Some Washington pundits have also expressed concerns about cyberdemocracy. Washington Post columnist David Broder worries that the "mobilization [of public opinion] has fallen into the hands of private interests, pursuing very specific and narrow agendas....In such struggles against private groups," Broder continues, "money will be important, not just in spreading the message but in hiring the people who know how to engineer quick responses." In the world of infomedia, Demosclerosis author Jonathan Rauch says, "narrowly focused groups are favored more than those [supporting] broad- reaching reforms. Ordinary people don't organize," he says. "Pros use this stuff."

But the Hartmans aren't political pros. And the backbone of the property- rights movement is the thousands of small landowners who attend zoning meetings, write their legislators, and communicate by fax. Communications technologies turn individuals into a supportive, quick-response network. An advocacy group may still have an advantage if it has a D.C. representative who can take a member of Congress to lunch; but that same legislator can't ignore hundreds of faxes and telephone messages from his or her own constituents.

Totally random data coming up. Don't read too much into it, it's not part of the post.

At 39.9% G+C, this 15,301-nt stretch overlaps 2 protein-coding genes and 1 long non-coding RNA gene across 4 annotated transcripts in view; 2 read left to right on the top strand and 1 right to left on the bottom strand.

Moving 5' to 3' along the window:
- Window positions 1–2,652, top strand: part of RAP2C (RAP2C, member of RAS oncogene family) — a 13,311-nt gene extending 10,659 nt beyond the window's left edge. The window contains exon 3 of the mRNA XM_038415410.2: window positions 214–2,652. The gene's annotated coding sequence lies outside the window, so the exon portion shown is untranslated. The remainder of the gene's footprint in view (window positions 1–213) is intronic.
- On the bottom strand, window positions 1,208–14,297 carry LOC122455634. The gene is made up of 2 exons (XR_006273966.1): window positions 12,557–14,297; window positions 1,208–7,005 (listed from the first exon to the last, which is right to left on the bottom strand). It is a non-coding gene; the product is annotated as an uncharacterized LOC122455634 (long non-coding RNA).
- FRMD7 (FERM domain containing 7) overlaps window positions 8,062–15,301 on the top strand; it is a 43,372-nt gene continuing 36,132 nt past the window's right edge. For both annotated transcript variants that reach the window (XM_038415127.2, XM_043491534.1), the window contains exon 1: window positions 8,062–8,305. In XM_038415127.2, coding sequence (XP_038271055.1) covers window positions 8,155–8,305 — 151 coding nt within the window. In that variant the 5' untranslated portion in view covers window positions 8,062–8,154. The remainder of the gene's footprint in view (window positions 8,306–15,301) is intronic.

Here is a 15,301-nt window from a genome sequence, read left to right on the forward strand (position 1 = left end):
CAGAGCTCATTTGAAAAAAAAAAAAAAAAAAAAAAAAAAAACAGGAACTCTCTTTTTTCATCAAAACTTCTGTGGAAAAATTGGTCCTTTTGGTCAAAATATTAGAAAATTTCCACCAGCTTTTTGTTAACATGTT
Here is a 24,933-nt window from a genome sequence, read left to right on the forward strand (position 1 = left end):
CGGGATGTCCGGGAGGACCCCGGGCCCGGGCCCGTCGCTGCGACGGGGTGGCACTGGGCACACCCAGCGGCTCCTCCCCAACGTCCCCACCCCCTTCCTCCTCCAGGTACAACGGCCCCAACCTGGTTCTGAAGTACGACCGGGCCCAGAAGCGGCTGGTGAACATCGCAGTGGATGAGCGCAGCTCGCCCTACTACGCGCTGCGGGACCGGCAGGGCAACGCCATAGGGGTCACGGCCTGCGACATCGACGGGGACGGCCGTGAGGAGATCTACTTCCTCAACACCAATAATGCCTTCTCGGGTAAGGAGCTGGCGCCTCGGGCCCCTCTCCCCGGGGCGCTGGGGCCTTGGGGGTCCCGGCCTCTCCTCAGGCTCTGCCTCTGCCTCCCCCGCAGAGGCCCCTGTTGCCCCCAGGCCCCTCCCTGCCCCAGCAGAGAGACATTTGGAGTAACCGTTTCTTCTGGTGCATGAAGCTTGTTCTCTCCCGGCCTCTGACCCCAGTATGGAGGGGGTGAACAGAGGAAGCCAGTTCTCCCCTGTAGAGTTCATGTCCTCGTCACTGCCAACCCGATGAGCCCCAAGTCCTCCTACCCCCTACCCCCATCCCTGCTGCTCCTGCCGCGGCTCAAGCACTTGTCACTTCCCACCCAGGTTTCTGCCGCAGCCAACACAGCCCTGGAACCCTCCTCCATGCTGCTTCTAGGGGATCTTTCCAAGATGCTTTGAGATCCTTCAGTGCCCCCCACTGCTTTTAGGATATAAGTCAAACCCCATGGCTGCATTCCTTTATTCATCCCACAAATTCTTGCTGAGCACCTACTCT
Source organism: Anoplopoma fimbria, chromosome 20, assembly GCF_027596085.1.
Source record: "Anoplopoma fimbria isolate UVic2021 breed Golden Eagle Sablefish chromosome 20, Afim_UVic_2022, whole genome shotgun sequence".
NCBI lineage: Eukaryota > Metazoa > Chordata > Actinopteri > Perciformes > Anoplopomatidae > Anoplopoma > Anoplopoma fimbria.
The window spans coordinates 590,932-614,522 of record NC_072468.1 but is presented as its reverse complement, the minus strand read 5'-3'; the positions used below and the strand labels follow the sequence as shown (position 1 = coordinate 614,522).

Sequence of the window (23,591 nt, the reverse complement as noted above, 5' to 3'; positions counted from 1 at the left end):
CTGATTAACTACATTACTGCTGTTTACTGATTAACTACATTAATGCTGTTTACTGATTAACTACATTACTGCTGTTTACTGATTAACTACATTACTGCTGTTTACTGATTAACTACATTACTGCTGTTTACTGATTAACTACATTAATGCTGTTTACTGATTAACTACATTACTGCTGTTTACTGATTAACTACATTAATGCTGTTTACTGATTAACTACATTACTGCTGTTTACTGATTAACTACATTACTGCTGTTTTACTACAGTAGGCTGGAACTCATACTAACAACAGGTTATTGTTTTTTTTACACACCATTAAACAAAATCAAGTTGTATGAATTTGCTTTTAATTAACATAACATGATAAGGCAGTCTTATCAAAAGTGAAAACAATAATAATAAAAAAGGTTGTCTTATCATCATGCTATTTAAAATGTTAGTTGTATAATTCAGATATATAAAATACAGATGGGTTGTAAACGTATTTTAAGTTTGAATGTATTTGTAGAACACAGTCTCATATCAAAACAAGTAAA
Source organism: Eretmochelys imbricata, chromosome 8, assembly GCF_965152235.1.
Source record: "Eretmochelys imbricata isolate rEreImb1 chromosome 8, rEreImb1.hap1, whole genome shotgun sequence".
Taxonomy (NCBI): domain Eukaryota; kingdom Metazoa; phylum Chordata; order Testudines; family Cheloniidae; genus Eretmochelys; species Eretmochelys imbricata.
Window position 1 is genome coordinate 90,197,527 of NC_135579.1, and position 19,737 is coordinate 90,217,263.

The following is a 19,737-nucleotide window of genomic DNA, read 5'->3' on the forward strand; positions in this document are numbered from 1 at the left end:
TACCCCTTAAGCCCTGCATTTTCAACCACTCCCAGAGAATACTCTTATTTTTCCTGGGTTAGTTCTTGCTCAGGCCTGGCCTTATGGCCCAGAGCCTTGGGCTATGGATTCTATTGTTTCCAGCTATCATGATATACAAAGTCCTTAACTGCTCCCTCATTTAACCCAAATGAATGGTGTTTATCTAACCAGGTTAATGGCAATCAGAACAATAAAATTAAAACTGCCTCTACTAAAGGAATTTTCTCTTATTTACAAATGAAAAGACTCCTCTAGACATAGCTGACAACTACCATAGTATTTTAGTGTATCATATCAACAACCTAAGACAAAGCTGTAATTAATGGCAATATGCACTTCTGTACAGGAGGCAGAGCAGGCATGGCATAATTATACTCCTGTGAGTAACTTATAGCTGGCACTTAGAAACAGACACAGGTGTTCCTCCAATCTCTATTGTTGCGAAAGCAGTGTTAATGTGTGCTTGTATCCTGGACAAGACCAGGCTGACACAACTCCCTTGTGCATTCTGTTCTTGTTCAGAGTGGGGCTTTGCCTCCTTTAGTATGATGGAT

"There are two prerequisites for a free society," says Jim Warren, one of the organizers of the first Computers, Freedom, and Privacy conference. "Citizens must have timely access to adequate information on which to base informed decisions. And they must have timely and economical access to the body politic. The [Internet] provides both of these. No longer do you have to buy newsprint by the ton or own a television license or a radio license in order to be able to conduct effective community outreach that is pervasive." With the Internet, he says, "You can instantly penetrate the full fabric of the community."

Without question, modern technologies make it easy for a few individuals to inexpensively form a single- interest organization. Unlike the large, successful lobbies of the past, such as the American Association of Retired Persons, which often sought to protect federal perks, many of the successful newcomers have had a different, more- sweeping agenda: Rein in government power one program at a time.